Delays to implementing transit arrangements for the end of the Brexit transition period will lead to “widespread disruption” from 1 January 2021, a watchdog has warned.
The latest report on the government’s Brexit transition plans, by the National Audit Office (NAO), said disruption could be expected at borders despite progress made by the UK government to implement changes to systems, infrastructure and resources.
The NAO warned that Covid-19 had “exacerbated delays in government’s preparations and significant risks remain”.
“Departments have made progress towards implementing the systems, infrastructure and resources required to operate the border in relation to Great Britain at ‘minimum operating capability’ by 1 January 2021 and are reasonably confident most will be ready, but timetables are tight,” the report said.
The NAO said some of the elements of transit agreements that would enable traders to move goods would be “challenging to deliver in their entirety” by 1 January.
“If all the planned arrangements are not ready, this could have an impact on the ease with which traders can import and export goods,” it added.
“There is little time for ports and other third parties to integrate their systems and processes with new or changed government systems, and contingency plans may need to be invoked for some elements.
“In part as a result of the delays caused by Covid-19 there is limited time to test individual elements and resolve any emerging issues, ensure elements operate together, familiarise users with them in advance, and little or no contingency time in the event of any delays,” it said.
The NAO added even if further progress is made, there is still likely to be significant disruption, as traders will be unprepared for new EU border controls, which will require additional administration and checks.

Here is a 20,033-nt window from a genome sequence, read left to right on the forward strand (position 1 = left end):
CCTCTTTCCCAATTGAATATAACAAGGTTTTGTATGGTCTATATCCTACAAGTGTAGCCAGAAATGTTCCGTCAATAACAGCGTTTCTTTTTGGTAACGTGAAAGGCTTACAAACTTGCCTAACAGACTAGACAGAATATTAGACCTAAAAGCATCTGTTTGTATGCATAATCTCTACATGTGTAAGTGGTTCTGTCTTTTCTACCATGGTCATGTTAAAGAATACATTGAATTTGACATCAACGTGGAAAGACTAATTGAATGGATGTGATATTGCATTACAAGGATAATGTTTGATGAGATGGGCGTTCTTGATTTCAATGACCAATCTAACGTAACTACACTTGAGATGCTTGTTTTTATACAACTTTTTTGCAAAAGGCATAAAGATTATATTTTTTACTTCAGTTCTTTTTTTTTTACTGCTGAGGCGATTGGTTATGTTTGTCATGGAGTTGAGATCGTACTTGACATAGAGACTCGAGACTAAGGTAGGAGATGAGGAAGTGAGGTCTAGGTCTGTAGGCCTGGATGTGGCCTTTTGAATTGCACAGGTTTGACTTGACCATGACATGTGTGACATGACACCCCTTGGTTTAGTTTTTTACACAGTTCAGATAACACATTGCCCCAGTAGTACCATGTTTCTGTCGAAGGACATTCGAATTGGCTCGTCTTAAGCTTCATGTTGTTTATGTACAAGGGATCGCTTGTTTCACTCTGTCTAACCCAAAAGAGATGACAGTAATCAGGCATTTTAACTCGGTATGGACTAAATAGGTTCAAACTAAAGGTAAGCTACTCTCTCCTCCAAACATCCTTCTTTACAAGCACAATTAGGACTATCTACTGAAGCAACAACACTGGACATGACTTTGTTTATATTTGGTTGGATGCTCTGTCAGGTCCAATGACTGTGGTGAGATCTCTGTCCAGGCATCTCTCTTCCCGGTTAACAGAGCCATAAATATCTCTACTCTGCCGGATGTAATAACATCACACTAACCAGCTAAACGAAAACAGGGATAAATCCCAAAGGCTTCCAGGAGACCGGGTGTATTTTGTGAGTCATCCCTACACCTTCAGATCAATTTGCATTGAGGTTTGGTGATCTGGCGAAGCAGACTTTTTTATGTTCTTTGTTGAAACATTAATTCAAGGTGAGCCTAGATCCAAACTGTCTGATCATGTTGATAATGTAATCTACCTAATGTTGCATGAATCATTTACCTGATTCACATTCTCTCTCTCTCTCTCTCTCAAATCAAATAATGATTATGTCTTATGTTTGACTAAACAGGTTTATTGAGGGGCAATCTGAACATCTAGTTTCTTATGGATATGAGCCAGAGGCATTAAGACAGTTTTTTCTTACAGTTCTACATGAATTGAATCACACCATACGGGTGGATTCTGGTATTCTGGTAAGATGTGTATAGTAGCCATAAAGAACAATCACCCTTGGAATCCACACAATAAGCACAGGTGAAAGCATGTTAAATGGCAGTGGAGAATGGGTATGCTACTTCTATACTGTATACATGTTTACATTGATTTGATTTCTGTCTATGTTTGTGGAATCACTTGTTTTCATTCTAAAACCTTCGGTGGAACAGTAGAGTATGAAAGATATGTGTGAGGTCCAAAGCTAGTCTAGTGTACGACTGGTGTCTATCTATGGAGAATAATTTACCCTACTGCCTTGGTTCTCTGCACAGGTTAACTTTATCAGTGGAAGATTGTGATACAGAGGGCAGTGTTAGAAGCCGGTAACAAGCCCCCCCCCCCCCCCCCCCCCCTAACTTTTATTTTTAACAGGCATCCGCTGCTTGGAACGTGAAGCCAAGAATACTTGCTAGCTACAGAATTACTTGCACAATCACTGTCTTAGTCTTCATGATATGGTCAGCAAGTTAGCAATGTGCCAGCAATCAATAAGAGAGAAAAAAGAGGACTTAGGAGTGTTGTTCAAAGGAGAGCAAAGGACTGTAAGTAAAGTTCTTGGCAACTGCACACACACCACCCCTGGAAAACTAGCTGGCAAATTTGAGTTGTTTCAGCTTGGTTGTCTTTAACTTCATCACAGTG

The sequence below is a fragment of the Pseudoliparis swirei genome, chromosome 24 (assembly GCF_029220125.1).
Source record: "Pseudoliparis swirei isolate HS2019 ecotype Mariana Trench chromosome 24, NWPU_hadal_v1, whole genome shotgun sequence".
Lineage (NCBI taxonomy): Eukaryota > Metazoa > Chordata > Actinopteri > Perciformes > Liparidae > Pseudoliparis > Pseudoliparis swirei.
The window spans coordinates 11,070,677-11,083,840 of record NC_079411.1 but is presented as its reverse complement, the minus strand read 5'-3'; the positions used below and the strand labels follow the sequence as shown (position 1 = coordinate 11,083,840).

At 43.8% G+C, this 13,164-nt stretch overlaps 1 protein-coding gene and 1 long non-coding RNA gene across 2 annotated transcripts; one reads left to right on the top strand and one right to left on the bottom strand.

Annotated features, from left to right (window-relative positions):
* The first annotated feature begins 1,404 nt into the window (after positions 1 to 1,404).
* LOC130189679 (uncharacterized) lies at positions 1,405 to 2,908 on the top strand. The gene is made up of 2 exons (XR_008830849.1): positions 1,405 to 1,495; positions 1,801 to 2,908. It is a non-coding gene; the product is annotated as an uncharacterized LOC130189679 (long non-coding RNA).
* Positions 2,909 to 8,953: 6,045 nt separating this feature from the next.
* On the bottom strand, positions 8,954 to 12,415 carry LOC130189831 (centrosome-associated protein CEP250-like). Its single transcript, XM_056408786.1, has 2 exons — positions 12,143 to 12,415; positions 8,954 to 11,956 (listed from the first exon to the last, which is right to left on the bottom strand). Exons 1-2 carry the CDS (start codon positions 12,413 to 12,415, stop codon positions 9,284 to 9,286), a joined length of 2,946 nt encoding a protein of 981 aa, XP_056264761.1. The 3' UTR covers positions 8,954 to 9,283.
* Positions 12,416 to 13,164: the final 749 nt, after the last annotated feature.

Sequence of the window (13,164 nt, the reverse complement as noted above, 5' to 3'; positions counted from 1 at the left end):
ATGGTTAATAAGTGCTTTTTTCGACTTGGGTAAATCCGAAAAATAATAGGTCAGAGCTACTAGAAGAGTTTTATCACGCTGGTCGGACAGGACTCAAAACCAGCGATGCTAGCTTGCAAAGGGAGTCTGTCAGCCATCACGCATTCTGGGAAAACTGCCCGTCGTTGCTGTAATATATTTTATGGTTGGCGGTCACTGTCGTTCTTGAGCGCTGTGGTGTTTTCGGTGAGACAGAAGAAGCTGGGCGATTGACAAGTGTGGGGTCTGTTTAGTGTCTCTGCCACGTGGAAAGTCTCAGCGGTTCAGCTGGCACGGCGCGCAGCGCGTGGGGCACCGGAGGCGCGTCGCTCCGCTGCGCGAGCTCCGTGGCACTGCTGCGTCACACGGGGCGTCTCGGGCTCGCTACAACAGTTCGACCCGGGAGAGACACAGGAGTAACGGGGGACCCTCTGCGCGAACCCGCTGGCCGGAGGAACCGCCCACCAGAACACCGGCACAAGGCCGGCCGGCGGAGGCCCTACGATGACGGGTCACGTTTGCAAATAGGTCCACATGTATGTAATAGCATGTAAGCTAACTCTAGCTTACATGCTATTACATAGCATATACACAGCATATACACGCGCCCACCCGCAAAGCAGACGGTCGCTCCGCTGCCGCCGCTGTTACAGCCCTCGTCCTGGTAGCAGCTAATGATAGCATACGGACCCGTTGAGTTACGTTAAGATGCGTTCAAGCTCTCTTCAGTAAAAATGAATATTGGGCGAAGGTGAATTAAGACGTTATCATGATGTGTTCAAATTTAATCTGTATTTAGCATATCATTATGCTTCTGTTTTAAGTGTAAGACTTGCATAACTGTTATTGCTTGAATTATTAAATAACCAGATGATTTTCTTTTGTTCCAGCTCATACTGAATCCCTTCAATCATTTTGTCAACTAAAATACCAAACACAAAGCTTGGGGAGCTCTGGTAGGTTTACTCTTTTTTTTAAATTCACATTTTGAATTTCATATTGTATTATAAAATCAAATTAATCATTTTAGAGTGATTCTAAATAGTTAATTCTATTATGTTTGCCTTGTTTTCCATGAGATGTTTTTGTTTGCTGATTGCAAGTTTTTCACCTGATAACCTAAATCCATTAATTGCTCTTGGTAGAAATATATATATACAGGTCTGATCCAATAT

It noted the government’s ‘reasonable worst-case planning assumptions’, which found up to 7,000 lorries may need to queue at the approach to the short Channel crossings.
The government is also preparing civil contingency plans to ensure continuity of the supply of critical goods and medicines, and last month it announced it had awarded contracts to provide additional freight capacity.
“However, Covid-19 is making civil contingency plans more difficult to enact, with local authorities, industry and supply chains already under additional strain,” the NAO warned.
Elizabeth de Jong, policy director at Logistics UK, added: “Logistics UK has been working closely with government for some time to highlight the issues which could affect the smooth passage of goods through the supply chain after the end of the transition period.
“Much has been achieved but there is still much to be done if disruption is to be avoided from 1 January 2021, with detail still required in order for logistics operators to brief and train staff, and adopt new processes for declarations, tariff calculation and payments. As always, we stand ready to provide all support necessary to make Brexit a success but need government to provide us with the information we require, in detail and at pace.”
Stefan Tärneberg, director of solution consulting at BluJay Solutions, said that rerouting via different ports could be a “saving grace” for shippers in some industries to avoid over capacity at the Channel.
However, he added: “Rerouting is not a viable solution for everyone. Fresh flowers from the Netherlands or fruit from the Mediterranean won’t survive the long journey. It also costs more in fuel miles; not ideal for those with heavy shipments. But for those determined to keep up standards, sharing containers or collaborating with suppliers on route-finding will make post-Brexit shipping far more resilient and flexible.”
Earlier this month, John Glen, CIPS economist, said the issue of queuing lorries could see customs officials “lifting the gate” and allowing goods into the UK.
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